Benjamin S. Fischer regularly represents corporate executives and corporations in criminal actions, regulatory investigations, and high stakes business litigation. He has significant experience litigating almost every aspect of criminal and civil cases in both federal and state court. Ben has tried criminal and civil cases to verdict and arbitrations to final decisions. He has led corporate internal investigations for multinational corporations, and also has represented individuals in internal investigations.

Ben also has significant appellate experience in both federal and state appellate courts. Ben’s cases have involved allegations of hedge fund mismanagement, private equity fund mismanagement, securities fraud, insider trading, asset overvaluation, money laundering, bribery, rate fixing, price fixing, stock option backdating, market timing, collusion, tax fraud, and money laundering. Ben represents individuals and corporations under investigation by the United States Department of Justice, the Securities and Exchange Commission, the Commodities Futures Trading Commission, the New York District Attorney's Office, numerous attorney general offices, and FINRA.

In June 2014, Ben was named a “Rising Star” by the New York Law Journal, in which he was selected as one of 40 lawyers under the age of 40 that “represent the next generation of dynamic, intelligent and civic minded New York bar leaders.” Since that time, he was also named a leading lawyer by Chambers USA: America’s Leading Lawyers for Business in the area of Litigation: White Collar Crime & Government Investigations, where he has been described as a “very smart, hard-working and nuanced attorney.” Benchmark Litigation: The Definitive Guide to America’s Leading Litigation Firms & Attorneys recognizes Ben as a “Local Litigation Star,” describing him as “the one to watch there.” Thomson Reuters has included him on its Super Lawyers list every year since 2013.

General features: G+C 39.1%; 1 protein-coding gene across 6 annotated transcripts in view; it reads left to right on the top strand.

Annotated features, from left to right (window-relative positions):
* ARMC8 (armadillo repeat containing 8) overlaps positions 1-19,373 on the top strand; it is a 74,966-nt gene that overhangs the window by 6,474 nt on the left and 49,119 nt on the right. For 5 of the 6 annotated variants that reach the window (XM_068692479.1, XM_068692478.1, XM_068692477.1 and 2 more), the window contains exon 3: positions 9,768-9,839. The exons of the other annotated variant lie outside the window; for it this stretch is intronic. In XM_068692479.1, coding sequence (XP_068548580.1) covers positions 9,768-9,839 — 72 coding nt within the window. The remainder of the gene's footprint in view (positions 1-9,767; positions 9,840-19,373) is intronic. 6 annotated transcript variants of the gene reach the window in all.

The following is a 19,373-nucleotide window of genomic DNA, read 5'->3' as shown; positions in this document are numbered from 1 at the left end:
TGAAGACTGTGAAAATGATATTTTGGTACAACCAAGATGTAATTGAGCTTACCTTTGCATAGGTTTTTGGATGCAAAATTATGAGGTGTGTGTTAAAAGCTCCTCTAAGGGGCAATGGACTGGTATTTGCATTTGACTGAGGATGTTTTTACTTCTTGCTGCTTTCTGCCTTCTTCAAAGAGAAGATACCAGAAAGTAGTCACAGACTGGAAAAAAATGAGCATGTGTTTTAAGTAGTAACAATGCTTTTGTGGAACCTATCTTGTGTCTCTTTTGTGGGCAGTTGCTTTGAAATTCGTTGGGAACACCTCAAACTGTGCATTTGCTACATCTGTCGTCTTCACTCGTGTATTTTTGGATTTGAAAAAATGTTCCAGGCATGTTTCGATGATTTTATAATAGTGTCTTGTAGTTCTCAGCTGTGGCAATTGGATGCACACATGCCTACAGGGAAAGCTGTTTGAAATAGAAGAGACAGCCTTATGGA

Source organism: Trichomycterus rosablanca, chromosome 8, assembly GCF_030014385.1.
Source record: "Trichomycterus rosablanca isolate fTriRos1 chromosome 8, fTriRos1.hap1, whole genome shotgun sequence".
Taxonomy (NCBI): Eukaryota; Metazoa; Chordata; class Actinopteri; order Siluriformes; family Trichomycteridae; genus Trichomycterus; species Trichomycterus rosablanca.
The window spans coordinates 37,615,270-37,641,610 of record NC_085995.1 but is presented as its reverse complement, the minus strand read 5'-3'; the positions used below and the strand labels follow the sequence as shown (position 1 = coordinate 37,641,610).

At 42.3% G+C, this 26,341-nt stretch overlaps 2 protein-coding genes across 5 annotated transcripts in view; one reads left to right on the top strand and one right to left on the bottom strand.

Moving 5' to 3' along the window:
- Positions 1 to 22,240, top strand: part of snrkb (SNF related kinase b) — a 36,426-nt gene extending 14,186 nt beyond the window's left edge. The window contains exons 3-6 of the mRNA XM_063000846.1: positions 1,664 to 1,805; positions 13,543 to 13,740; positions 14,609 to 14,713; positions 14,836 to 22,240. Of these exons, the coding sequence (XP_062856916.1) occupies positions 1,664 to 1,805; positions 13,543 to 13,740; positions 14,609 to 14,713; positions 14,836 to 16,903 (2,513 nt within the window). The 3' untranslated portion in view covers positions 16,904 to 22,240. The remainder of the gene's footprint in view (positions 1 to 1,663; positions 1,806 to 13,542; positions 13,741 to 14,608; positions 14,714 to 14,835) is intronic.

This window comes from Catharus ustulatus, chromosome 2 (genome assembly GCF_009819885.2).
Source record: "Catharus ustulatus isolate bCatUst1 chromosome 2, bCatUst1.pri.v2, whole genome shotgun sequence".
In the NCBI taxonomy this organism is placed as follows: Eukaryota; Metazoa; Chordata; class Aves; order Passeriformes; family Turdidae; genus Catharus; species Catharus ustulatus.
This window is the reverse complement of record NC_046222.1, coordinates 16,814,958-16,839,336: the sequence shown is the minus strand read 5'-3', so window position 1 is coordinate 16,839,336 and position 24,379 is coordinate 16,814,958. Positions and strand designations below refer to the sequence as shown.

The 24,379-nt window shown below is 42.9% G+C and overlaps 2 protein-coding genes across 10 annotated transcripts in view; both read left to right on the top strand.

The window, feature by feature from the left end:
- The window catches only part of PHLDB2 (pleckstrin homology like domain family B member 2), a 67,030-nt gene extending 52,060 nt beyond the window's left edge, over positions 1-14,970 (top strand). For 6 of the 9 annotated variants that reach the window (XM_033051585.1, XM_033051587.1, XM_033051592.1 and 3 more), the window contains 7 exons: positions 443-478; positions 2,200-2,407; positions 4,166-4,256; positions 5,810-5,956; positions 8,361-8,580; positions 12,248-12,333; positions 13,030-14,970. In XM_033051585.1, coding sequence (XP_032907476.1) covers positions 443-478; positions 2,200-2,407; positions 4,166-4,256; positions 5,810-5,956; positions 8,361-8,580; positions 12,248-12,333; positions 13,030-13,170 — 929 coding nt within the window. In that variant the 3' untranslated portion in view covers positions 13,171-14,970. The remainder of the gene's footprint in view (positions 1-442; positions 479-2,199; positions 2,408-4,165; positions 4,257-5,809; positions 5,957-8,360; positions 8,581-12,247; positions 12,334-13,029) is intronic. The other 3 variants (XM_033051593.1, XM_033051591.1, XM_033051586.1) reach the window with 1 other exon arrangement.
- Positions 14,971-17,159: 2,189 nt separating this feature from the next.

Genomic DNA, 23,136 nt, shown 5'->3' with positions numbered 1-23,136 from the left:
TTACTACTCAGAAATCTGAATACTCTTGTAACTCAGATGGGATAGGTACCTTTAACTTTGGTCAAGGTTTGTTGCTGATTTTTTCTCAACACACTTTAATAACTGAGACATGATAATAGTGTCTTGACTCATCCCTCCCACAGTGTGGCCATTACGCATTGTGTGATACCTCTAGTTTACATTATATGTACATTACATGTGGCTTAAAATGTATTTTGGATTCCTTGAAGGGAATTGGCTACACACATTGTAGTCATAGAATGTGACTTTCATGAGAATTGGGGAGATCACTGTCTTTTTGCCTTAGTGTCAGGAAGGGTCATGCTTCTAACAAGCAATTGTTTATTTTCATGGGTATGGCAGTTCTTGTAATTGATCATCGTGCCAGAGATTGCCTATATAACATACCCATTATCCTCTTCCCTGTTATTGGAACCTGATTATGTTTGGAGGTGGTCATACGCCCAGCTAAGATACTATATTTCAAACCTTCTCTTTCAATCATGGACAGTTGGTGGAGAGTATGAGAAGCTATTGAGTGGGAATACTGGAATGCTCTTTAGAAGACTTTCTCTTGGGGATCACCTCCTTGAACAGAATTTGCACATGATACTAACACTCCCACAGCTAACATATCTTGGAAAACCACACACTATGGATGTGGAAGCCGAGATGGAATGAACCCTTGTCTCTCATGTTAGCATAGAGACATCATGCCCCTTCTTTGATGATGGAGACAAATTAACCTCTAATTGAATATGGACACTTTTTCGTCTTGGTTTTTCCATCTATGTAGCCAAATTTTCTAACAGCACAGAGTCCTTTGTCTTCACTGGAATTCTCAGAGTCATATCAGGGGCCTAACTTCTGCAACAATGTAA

He is also a regular contributor to The Insider Blog on

Selected Representations:

  • Lead counsel to Special Committee of Board of Directors of a multinational media company in connection with the Eastern District of New York’s FIFA investigation.
  • Representation of a former Platinum Partners employee charged by the DOJ (Eastern District of New York) and SEC in connection with allegations that that hedge fund was overvalued and that misrepresentations were made to investors. Mr. Fischer resolved the criminal case by securing a deferred prosecution agreement with the government in which the government agreed to dismiss the indictment against the client with prejudice after the expiration of a two-year deferral period.
  • Multiple representations of individuals and entities accused of violating the Foreign Corrupt Practices Act.
  • Former CEO of numerous hedge funds, in multiple investigations, civil litigations and arbitrations arising out of the fraud committed by a former portfolio This included fully litigating three arbitration hearings in which all claims against client—including claims for fraud, breach of fiduciary duty, and negligence—were dismissed. On behalf of the same client, Mr. Fischer helped secure a $15 million arbitration award ordering full indemnification of the client’s legal fees and expenses. Mr. Fischer’s representation of the same client also involved the obtaining a $6 million jury award against the client’s former audit firm for failing to bring its audit findings to his attention. Mr. Fischer also obtained favorable outcomes for the client with the United States Attorney’s Office and the Securities and Exchange Commission.